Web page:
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Component replacement transfer path analysis

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In-situ Transfer Path Analysis (TPA) is a diagnostic method used to analyse the propagation of noise and vibration through complex built-up structures. Its defining feature is the independent characterisation of an assembly's vibratory source in terms of its blocked force, an invariant property that is unchanged by the dynamics of neighbouring components. This invariance enables downstream structural modifications to be made to an assembly, without affecting the source's operational characteristics. Modifications made upstream of the defined source-receiver interface, however, are prohibited, as they would lead to a change in the blocked force. Note that the source-receiver interface is somewhat arbitrary, and typically chosen for convenience rather than to satisfy some physical distinction (e.g. resilient mounts are often included as part of a source definition). To this end, in the present paper we are interested in computing the modification of a 'source' given the replacement of one of its constituent components (e.g. installing new resilient mounts).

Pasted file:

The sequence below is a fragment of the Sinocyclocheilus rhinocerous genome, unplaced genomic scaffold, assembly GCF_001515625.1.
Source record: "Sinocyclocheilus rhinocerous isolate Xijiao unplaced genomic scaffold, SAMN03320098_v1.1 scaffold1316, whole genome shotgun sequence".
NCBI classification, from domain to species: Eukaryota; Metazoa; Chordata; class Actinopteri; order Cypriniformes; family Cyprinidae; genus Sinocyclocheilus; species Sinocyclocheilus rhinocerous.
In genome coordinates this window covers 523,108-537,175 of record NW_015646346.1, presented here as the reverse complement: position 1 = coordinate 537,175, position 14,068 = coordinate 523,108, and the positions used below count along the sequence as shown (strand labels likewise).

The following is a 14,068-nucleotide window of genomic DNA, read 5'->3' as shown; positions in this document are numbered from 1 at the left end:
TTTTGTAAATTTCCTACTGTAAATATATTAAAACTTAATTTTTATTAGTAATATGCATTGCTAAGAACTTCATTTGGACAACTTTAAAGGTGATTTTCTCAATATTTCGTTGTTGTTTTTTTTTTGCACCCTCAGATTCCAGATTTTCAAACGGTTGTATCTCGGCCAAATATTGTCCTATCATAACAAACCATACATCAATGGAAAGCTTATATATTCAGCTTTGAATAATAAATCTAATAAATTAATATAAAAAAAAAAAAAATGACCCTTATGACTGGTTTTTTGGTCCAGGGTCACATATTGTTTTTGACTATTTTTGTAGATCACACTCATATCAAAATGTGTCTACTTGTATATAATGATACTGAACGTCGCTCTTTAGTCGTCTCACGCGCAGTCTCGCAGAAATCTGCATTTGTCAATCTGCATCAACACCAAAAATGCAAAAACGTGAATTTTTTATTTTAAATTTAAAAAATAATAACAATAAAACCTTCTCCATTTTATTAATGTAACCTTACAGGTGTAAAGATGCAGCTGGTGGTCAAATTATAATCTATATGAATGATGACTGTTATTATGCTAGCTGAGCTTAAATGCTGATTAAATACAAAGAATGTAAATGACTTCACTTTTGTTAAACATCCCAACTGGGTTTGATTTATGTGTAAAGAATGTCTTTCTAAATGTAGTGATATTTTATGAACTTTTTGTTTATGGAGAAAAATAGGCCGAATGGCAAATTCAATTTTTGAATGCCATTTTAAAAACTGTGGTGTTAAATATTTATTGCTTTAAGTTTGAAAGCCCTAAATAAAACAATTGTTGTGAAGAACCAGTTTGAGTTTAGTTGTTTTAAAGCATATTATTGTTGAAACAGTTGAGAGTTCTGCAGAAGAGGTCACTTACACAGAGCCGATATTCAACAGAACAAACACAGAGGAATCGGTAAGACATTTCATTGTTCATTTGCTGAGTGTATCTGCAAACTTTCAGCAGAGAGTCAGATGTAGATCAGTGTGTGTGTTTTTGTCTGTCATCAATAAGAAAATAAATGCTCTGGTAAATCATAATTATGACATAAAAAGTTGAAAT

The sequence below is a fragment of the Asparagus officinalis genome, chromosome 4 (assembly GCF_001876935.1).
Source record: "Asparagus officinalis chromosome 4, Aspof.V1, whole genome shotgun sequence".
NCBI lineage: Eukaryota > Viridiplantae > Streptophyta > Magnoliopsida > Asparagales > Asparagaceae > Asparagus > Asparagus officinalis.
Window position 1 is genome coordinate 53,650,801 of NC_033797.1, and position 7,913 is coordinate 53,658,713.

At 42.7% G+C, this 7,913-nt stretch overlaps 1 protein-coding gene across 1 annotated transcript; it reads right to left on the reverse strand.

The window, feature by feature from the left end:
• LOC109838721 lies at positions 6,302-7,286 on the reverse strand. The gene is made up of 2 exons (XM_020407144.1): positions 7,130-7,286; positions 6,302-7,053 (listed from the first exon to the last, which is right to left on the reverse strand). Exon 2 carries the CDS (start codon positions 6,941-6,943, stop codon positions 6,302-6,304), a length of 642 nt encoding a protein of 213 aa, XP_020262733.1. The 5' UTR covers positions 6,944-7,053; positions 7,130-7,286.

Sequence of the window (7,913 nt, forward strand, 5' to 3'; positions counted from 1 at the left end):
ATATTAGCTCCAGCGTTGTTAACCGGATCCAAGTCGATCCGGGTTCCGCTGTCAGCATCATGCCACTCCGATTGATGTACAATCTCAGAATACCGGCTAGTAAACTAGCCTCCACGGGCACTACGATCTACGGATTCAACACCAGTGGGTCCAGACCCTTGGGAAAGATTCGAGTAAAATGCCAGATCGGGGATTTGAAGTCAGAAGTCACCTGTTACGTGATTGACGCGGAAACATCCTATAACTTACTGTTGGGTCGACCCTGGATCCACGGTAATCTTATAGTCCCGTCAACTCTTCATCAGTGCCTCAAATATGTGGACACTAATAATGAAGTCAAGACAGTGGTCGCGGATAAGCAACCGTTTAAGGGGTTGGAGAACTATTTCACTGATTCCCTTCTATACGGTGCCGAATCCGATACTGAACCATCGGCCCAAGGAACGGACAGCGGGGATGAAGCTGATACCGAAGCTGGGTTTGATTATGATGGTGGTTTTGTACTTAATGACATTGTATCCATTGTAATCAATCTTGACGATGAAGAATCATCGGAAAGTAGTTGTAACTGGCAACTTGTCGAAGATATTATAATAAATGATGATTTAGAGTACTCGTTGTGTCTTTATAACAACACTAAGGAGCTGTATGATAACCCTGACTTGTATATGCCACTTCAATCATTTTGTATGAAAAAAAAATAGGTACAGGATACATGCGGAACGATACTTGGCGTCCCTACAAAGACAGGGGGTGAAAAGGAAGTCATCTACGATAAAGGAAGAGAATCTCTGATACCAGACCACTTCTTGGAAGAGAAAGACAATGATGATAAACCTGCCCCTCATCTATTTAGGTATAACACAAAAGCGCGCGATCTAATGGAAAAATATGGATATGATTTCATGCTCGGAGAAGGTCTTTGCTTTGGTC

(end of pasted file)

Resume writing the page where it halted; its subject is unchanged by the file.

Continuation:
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Component replacement transfer path analysis
J.W.R. Meggitt 1, A.S. Elliott 1, A.T. Moorhouse 1, A. Jalibert 2, G. Franks 3
1Acoustics Research Centre, University of Salford,
Greater Manchester, M5 4WT, England
e-mail: j.w.r.meggitt1@salford.ac.uk
2Bentley Motors Ltd., Pyms Lane,
Crewe, CW1 3PL, England
3Bruel & Kjaer Sound & Vibration Engineering Services,
Millbrook, Bedfordshire, MK45 2YT , England
Abstract
In-situ Transfer Path Analysis (TPA) is a diagnostic method used to analyse the propagation of noise and
vibration through complex built-up structures. Its defining feature is the independent characterisation of
an assembly’s vibratory source in terms of its blocked force, an invariant property that is unchanged by
the dynamics of neighbouring components. This invariance enables downstream structural modifications
to be made to an assembly, without affecting the source’s operational characteristics. Modifications made
upstream of the defined source-receiver interface, however, are prohibited, as they would lead to a change
in the blocked force. Note that the source-receiver interface is somewhat arbitrary, and typically chosen for
convenience rather than to satisfy some physical distinction (e.g. resilient mounts are often included as part